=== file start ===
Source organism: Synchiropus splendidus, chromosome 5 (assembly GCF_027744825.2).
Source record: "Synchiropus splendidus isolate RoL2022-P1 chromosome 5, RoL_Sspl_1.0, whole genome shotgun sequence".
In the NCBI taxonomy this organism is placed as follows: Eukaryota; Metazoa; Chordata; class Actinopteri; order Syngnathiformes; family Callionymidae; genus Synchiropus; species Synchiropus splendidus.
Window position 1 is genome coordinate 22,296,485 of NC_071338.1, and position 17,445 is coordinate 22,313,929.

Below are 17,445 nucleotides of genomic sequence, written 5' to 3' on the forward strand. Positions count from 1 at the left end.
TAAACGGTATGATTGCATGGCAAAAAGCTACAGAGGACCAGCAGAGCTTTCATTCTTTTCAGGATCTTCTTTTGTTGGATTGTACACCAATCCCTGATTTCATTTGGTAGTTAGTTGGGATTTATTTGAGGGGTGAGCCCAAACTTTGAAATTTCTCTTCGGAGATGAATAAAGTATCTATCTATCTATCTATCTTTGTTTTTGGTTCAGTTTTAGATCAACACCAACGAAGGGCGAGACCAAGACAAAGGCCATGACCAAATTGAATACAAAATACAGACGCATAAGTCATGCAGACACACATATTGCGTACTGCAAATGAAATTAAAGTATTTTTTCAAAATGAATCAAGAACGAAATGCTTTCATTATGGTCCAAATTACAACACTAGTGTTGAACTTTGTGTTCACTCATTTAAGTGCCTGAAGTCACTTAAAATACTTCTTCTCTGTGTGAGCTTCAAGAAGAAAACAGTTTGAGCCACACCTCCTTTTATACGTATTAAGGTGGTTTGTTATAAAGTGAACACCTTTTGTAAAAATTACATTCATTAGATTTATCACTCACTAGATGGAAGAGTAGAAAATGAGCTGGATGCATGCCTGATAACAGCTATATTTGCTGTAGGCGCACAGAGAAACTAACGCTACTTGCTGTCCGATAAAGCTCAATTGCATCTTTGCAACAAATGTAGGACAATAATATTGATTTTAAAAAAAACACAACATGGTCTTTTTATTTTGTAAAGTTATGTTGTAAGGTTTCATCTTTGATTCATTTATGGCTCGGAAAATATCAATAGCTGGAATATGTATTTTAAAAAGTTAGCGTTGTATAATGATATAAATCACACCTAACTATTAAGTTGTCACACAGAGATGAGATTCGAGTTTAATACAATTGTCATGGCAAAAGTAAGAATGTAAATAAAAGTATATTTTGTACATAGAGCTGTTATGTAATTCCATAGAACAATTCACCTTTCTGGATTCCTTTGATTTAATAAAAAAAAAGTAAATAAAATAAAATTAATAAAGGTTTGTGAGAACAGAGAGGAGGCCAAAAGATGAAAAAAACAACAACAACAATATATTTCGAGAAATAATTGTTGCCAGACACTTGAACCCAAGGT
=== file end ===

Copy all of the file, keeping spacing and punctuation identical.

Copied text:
Source organism: Synchiropus splendidus, chromosome 5 (assembly GCF_027744825.2).
Source record: "Synchiropus splendidus isolate RoL2022-P1 chromosome 5, RoL_Sspl_1.0, whole genome shotgun sequence".
In the NCBI taxonomy this organism is placed as follows: Eukaryota; Metazoa; Chordata; class Actinopteri; order Syngnathiformes; family Callionymidae; genus Synchiropus; species Synchiropus splendidus.
Window position 1 is genome coordinate 22,296,485 of NC_071338.1, and position 17,445 is coordinate 22,313,929.

Below are 17,445 nucleotides of genomic sequence, written 5' to 3' on the forward strand. Positions count from 1 at the left end.
TAAACGGTATGATTGCATGGCAAAAAGCTACAGAGGACCAGCAGAGCTTTCATTCTTTTCAGGATCTTCTTTTGTTGGATTGTACACCAATCCCTGATTTCATTTGGTAGTTAGTTGGGATTTATTTGAGGGGTGAGCCCAAACTTTGAAATTTCTCTTCGGAGATGAATAAAGTATCTATCTATCTATCTATCTTTGTTTTTGGTTCAGTTTTAGATCAACACCAACGAAGGGCGAGACCAAGACAAAGGCCATGACCAAATTGAATACAAAATACAGACGCATAAGTCATGCAGACACACATATTGCGTACTGCAAATGAAATTAAAGTATTTTTTCAAAATGAATCAAGAACGAAATGCTTTCATTATGGTCCAAATTACAACACTAGTGTTGAACTTTGTGTTCACTCATTTAAGTGCCTGAAGTCACTTAAAATACTTCTTCTCTGTGTGAGCTTCAAGAAGAAAACAGTTTGAGCCACACCTCCTTTTATACGTATTAAGGTGGTTTGTTATAAAGTGAACACCTTTTGTAAAAATTACATTCATTAGATTTATCACTCACTAGATGGAAGAGTAGAAAATGAGCTGGATGCATGCCTGATAACAGCTATATTTGCTGTAGGCGCACAGAGAAACTAACGCTACTTGCTGTCCGATAAAGCTCAATTGCATCTTTGCAACAAATGTAGGACAATAATATTGATTTTAAAAAAAACACAACATGGTCTTTTTATTTTGTAAAGTTATGTTGTAAGGTTTCATCTTTGATTCATTTATGGCTCGGAAAATATCAATAGCTGGAATATGTATTTTAAAAAGTTAGCGTTGTATAATGATATAAATCACACCTAACTATTAAGTTGTCACACAGAGATGAGATTCGAGTTTAATACAATTGTCATGGCAAAAGTAAGAATGTAAATAAAAGTATATTTTGTACATAGAGCTGTTATGTAATTCCATAGAACAATTCACCTTTCTGGATTCCTTTGATTTAATAAAAAAAAAGTAAATAAAATAAAATTAATAAAGGTTTGTGAGAACAGAGAGGAGGCCAAAAGATGAAAAAAACAACAACAACAATATATTTCGAGAAATAATTGTTGCCAGACACTTGAACCCAAGGT